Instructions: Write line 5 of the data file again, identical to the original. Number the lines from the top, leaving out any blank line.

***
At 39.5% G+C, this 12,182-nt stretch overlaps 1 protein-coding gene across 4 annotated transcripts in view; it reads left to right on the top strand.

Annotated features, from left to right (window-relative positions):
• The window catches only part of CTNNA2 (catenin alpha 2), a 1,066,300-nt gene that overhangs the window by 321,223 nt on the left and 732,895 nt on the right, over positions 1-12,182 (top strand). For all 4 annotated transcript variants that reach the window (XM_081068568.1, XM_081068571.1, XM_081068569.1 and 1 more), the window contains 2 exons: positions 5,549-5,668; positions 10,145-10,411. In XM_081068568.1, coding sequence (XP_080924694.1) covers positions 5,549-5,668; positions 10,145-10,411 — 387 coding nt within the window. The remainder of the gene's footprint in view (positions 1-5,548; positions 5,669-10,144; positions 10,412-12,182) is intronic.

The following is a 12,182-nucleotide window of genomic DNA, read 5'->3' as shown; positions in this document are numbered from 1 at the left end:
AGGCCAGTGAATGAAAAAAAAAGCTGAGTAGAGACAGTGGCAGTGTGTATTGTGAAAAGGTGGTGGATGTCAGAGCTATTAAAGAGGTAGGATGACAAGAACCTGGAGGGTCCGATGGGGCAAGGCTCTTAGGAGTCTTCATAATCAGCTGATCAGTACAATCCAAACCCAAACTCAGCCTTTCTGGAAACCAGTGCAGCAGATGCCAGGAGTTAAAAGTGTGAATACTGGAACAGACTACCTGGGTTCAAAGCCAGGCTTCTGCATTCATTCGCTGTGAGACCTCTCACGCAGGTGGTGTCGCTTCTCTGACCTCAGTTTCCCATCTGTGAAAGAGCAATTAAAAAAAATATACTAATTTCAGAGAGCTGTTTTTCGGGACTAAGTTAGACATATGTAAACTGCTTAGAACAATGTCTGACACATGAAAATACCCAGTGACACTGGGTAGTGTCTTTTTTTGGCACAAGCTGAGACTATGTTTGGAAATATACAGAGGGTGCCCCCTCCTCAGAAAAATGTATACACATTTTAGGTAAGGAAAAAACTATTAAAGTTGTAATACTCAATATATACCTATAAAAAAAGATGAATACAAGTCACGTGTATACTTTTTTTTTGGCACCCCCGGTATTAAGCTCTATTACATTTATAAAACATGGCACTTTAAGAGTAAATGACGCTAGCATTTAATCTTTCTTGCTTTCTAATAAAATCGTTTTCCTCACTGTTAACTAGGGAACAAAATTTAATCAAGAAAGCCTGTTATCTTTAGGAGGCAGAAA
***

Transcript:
AGGCCAGTGAATGAAAAAAAAAGCTGAGTAGAGACAGTGGCAGTGTGTATTGTGAAAAGGTGGTGGATGTCAGAGCTATTAAAGAGGTAGGATGACAAGAACCTGGAGGGTCCGATGGGGCAAGGCTCTTAGGAGTCTTCATAATCAGCTGATCAGTACAATCCAAACCCAAACTCAGCCTTTCTGGAAACCAGTGCAGCAGATGCCAGGAGTTAAAAGTGTGAATACTGGAACAGACTACCTGGGTTCAAAGCCAGGCTTCTGCATTCATTCGCTGTGAGACCTCTCACGCAGGTGGTGTCGCTTCTCTGACCTCAGTTTCCCATCTGTGAAAGAGCAATTAAAAAAAATATACTAATTTCAGAGAGCTGTTTTTCGGGACTAAGTTAGACATATGTAAACTGCTTAGAACAATGTCTGACACATGAAAATACCCAGTGACACTGGGTAGTGTCTTTTTTTGGCACAAGCTGAGACTATGTTTGGAAATATACAGAGGGTGCCCCCTCCTCAGAAAAATGTATACACATTTTAGGTAAGGAAAAAACTATTAAAGTTGTAATACTCAATATATACCTATAAAAAAAGATGAATACAAGTCACGTGTATACTTTTTTTTTGGCACCCCCGGTATTAAGCTCTATTACATTTATAAAACATGGCACTTTAAGAGTAAATGACGCTAGCATTTAATCTTTCTTGCTTTCTAATAAAATCGTTTTCCTCACTGTTAACTAGGGAACAAAATTTAATCAAGAAAGCCTGTTATCTTTAGGAGGCAGAAA